- The Washington Times - Tuesday, January 9, 2018

Former White House strategist Steve Bannon stepped down Tuesday as head of Breitbart News, days after offering regret for his role in an unflattering book about President Trump and his team.

His resignation capped a startling fall for the self-styled populist insurgent who viewed himself as the architect of Mr. Trump’s rise to power and the political soul of Trumpism.

Mr. Bannon said, “I’m proud of what the Breitbart team has accomplished in so short a period of time in building out a world-class news platform.”

Breitbart CEO Larry Solov called Mr. Bannon “a valued part of our legacy, and we will always be grateful for his contributions, and what he has helped us to accomplish.”

His departure comes after the publication of “Fire and Fury: Inside the Trump White House,” by author Michael Wolff, in which Mr. Bannon is quoted criticizing Mr. Trump and his family. For example, he predicted that special counsel Robert Mueller will “crack Don Jr. like an egg” in his Russia investigation.



Mr. Trump responded furiously to the book and to Mr. Bannon’s cooperation with the author, calling him “Sloppy Steve” and issuing an angry statement last week stating that his former aide had nothing to do with his presidency.

Since his falling out with the president, Mr. Bannon has lost the financial backing of the Mercer family, an important supporter of his projects.

Mr. Bannon on Sunday offered a statement of “regret” that he had not clarified earlier what he said were misquotes attributed to him in the book. He said he still supported Mr. Trump and his agenda.

But a White House spokesman said Monday there was “no way back” for Mr. Bannon with the administration.

Mr. Bannon joined the Trump campaign in the summer of 2016, after Mr. Trump won the hard-fought Republican primaries, to become a top adviser for the general election campaign. He took credit for forging details of Mr. Trump’s “America First” platform, a sharing of the spotlight that Mr. Trump resented.

But the president tapped Mr. Bannon to serve in the West Wing as his chief strategist, a post in which he tried to craft policies on trade, immigration and other issues important to the Trump base.

He left the White House — an angry Mr. Trump later said he was fired — last August after receiving blame for encouraging a violent white nationalist rally in Charlottesville, Virginia, that left one counter-demonstrator dead. As he departed, Mr. Bannon said he would devote his energies to recruiting Trump-style candidates for Congress.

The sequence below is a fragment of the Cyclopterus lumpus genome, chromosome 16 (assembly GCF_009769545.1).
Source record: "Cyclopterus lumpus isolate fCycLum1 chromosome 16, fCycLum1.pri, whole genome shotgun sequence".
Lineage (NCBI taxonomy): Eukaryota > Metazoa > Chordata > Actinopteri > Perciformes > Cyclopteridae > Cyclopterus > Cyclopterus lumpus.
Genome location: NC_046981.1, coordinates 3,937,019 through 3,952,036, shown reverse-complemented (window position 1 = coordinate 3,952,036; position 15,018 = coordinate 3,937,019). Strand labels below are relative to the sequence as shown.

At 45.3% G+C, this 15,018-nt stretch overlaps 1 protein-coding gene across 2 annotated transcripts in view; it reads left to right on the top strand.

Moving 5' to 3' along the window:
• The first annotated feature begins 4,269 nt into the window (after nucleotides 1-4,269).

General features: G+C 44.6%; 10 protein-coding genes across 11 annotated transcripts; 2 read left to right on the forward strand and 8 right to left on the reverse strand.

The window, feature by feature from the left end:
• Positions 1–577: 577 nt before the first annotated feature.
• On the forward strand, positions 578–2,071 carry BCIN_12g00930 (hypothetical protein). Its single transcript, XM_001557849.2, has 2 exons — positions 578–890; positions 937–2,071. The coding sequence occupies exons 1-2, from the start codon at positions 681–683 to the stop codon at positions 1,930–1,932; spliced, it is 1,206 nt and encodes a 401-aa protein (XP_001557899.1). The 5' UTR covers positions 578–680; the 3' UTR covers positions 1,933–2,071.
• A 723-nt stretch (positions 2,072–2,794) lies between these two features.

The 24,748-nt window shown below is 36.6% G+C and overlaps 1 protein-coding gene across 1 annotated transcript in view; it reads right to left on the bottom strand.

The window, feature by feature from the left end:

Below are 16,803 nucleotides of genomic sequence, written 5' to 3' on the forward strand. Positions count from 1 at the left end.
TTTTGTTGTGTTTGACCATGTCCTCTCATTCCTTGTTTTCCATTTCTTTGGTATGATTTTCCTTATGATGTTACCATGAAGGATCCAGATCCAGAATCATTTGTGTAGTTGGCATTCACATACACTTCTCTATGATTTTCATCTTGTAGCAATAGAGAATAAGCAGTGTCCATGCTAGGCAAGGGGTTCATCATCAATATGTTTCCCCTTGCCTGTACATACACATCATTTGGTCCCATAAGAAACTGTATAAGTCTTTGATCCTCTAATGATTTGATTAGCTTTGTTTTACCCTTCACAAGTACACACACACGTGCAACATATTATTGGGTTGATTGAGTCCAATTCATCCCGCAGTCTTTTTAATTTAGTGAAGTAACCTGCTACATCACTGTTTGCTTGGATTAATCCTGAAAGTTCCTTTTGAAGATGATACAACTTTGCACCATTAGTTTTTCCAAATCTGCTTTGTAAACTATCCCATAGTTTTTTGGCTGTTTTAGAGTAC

But in his highest-profile effort on that front, Mr. Bannon failed badly. He backed Republican Roy Moore for a special Senate election in Alabama, going against the wishes of Senate Majority Leader Mitch McConnell (and Mr. Trump), who backed Republican Luther Strange in the GOP primary. Mr. Bannon viewed the contest as a chance to defeat the Republican establishment in Washington.

Mr. Moore won the primary, necessitating Mr. Trump to endorse him in the campaign against Democrat Doug Jones. But Mr. Moore became the subject of numerous sexual misconduct allegations, and went down to defeat, the first Republican to lose a Senate race in Alabama in nearly 30 years, and a painful loss for the White House.

When he left the White House, Mr. Bannon said “the Trump presidency that we fought for, and won, is over.”

“We still have a huge movement, and we will make something of this Trump presidency,” he said at the time. “But that presidency is over. It’ll be something else. And there’ll be all kinds of fights, and there’ll be good days and bad days, but that presidency is over.”

Mr. Wolff’s book so angered the president that he had a lawyer send “cease and desist” letters to the author, the publisher and Mr. Bannon. Mr. Trump sought to block publication of the book, but the publisher simply moved up the date of release, and it’s a runaway bestseller.

Rebekah Mercer said last week that she was no longer supporting Mr. Bannon but still intended to provide financial backing for Breitbart. At the time, it was clear there were discussions about Mr. Bannon leaving the conservative news organization.

Milo Yiannopoulos, a Bannon protégé and provocateur who wrote columns for Breitbart, said he found it “very sad … to see somebody who is as well-read, as erudite, as sincere and as committed to his political agenda as Steve written off as an opportunist and an overrated operative.”

Steve is one of those people who attracts hatred from right and left,” Mr. Yiannopoulos said in an interview. “I think he did as much as Trump did to get Trump elected. He had his finger on the pulse of the public in a way that no journalist and very few political operatives had. And they hate him for that.”

He said of Mr. Bannon’s future, “I don’t think this is going to stop him one bit. He is described as a force of nature for good reason. I think losing one of his investors and one of his perches is far from the end for Steve.”

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